Second scenario – scary noises. This could be fireworks, roadworks and all manner of other sounds. The best method of treating this is desensitisation. You need to play a recording of the noise that makes your dog fearful at a very low level, gradually increasing it over several weeks so that he becomes desensitised to it and no longer feels the need to react when he hears it in the real world. Having other sources of sound on around the house like the radio can really help dogs that struggle with external noise.

Third scenario – this is essentially separation anxiety. It can be overcome, but will take a lot of time and patience.

Guard barking

“This is my bone and I do not share!”

“This is my human, don’t you come near him!”

Try to avoid getting into situations where your dog feels he needs to defend himself. Make sure there are always enough resources available if you have more than one dog. Learn to read your dog, his body signals will let you know early on if you need to intervene or change your approach before barking begins. If your dog is behaving in a defensive manner to another dog, try to walk in a curved pattern when approaching as this will reduce the feeling of threat because it is no longer head on. Planning and thinking ahead will really help you out in this situation. Again, letting dogs observe things that previously put them on guard from a distance and rewarding them for not barking will help reduce guarding behaviour.

Frustrated barking

“Dad come on I need a wee, it’s way more important than the football, please!”

This usually occurs when a dog becomes so desperate and frustrated over a long period of time that he starts barking to give himself an outlet for that frustration. The simplest solution for this type of frustration is to work out the cause and try to help your dog, does he need more frequent trips outside or is he struggling with boredom and needs more to do? Many of the causes for frustration barking can be remedied easily. You can also adapt your environment to help combat this, maybe put opaque plastic on windows to prevent frustration when a dog wants to reach something it can’t, or provide more enrichment indoors to reduce boredom.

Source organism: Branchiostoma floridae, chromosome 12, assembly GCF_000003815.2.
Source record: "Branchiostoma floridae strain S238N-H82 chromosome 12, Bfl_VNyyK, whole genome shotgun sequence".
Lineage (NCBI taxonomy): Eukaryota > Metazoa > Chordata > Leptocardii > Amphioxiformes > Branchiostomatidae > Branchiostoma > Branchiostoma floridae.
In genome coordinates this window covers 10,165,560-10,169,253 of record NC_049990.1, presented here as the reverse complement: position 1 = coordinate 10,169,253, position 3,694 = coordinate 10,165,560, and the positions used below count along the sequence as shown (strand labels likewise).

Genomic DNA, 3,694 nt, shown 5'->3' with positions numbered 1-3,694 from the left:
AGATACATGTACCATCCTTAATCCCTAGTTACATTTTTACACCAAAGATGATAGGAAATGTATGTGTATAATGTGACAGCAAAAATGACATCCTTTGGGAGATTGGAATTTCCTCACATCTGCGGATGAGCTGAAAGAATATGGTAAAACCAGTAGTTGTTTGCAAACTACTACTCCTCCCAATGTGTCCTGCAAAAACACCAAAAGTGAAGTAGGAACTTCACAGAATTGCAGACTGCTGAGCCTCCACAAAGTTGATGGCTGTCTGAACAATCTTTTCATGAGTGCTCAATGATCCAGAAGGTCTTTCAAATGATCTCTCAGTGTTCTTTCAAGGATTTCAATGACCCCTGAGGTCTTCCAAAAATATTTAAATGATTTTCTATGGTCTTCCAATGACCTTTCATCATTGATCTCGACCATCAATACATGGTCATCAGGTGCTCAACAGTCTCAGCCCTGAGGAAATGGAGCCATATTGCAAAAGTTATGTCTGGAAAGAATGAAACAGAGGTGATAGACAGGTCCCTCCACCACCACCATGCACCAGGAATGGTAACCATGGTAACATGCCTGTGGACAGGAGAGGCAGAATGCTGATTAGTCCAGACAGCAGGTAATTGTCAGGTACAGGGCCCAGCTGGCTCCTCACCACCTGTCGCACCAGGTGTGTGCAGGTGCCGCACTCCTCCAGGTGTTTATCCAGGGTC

Learned barking

“I barked, they looked at me. I’ll bark again. They gave me food, this is awesome!”

Owners can be their own worst enemy in this situation, it’s really easy to misinterpret our dogs and reward the wrong thing. We need to examine the dog’s behaviour, learn to recognise learning barking and make sure we don’t accidentally reward it. If we can recognise the triggers and train an alternative behaviour in place of the barking, then we break the pattern and reward the dog for something better, we can prevent learned barking.

Things to remember

  • Punishment doesn’t work! It will either damage your relationship with your dog or be misinterpreted by them to reinforce the barking.
  • Barking is self-rewarding for dogs so just ignoring it and hoping it goes away is unlikely to work.
  • Rewarding dogs immediately after they have stopped barking will not work because dogs pick up really well on patterns, and will quickly learn to: bark, then stop barking to receive a reward and then repeat, repeat, repeat! Here comes another headache!
  • Dogs learn much better if they are rewarded for actually doing something, doing nothing can be confusing so asking for an alternative behaviour is a much better option.

If you take the time to observe your dog and get to the bottom of their barking, then you have the power to help them and reduce the barking to a more acceptable level. Plan ahead, do your research and you can help your dog feel better and reduce the need to bark.